And that and that really from the state’s perspective. We are really not bound by state laws. We follow those laws in good faith because they’re good laws, they make sense. We follow them in good faith, but we’re really not bound to them. So that took a little bit of understanding for our regional stakeholders to know and realize that and work better with us.

Craig Weaver: How would you describe your leadership style? And I know you have a small staff, but as coordinator, you at times have to coordinate lots of people. How do you describe your style as a leader?

Josh Garcia: I guess my leadership style has changed. Initially, I’m not really sure that I really had any particular kind of leadership style. They got a good understanding of how I needed to communicate with my stakeholders internally here and externally, I think just there was a style that I learned called Servant Leadership. And it’s basically, just working with well with those around you and focusing on what their needs are and how you can better assist them. And that when you focus on that, they are willing to hear what your needs are and they are in a better position to come to you and say, what is it that you need from us? And okay, then let’s work together.

It almost kind of coincides with the previous question that you asked about listening, because it just really forces you to put yourself in their place first so that you can then try and bring up whatever it is that you want to accomplish. And that’s how I feel in emergency management, especially in preparedness. You know, if you’re going to follow some type of training program or an exercise program, you have to really get the buy in of folks and come together and say, what are some gaps? And then how will we work together to address those gaps through training and exercises?

So, to get a good group of folks, and we’re not just talking about boots on the ground, we’re talking about chiefs. We’re talking about managers; we’re talking about directors. These are folks that honestly, they’re above my pay grade. So, I’m having to work with these folks. And so, I had to understand very quickly that, hey, you know, I must really understand them, understand their schedule, understand their workload before I come and say, we’re going to do this training. So, I think the phrase, servant leadership, if you’re very conscious of those that you work with and you try and put yourself into their shoes and understand them better than their response in working collaboratively with you is a lot better.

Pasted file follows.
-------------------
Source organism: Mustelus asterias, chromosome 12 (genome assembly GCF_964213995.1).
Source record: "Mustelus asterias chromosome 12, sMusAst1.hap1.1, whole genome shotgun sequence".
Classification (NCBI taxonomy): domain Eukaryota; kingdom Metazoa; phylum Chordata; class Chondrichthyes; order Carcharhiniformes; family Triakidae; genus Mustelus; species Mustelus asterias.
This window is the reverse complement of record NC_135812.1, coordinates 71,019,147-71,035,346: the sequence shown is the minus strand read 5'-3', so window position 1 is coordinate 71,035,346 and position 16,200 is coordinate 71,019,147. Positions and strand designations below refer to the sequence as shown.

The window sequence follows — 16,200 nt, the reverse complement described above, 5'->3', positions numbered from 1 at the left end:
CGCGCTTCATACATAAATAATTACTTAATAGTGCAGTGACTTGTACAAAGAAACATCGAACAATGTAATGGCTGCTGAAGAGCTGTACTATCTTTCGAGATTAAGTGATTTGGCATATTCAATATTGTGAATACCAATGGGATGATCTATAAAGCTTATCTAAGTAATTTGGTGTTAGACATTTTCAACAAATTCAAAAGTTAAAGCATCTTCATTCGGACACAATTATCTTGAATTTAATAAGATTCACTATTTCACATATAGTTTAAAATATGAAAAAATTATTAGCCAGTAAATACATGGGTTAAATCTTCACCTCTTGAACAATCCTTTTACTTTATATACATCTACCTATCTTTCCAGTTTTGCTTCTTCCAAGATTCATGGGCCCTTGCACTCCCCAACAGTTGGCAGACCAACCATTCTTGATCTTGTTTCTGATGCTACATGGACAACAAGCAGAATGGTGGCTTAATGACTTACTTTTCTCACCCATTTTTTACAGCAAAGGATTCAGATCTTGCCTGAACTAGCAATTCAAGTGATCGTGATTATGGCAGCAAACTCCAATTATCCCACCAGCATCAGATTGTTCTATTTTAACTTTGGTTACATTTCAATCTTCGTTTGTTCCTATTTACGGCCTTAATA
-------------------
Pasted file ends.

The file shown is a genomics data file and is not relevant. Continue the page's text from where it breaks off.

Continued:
Craig Weaver: Did you have any mentors? Do you have any now? Did you have any when you started people you could go to, look up to, or follow in the footsteps of?

Josh Garcia: So, I can tell you that here locally, when I first started, I really would look up to the emergency management coordinator for the city of El Paso. And that didn’t last very long because there the turnover is really crazy. I can tell you that, you know, I have been the only emcee here for the Pueblo, but during my tenure I can say that it has been more than the fingers I have in my hands that I’ve seen emcees come in and out of. There have been some emcees that have stuck around maybe two or three years and that I’ve been able to establish some good relationships with. And so, there’s about one or two emcees from City to El Paso that I have connected and have stayed in touch with because they retired and went to work with TDIEM, so I have worked with them in that sense.

But at the federal level at EMI, the Emergency Management Institute, there was one instructor that I did stay in touch with, and he was the fire chief for Maricopa County. And then eventually, he went and worked for Salt River Reservation in Arizona. And there’s been many times when I’ve had questions, or I’ve had issues and he’s been very open give me guidance. His name’s Dave Bond really has been a man that had a lot of wisdom in emergency management and emergency response as a fire chief. And so, I really look up to him. There are a couple other emcee’s now that are active, there areas tribal emcees that also are very good models of what I’d like to be as emcee.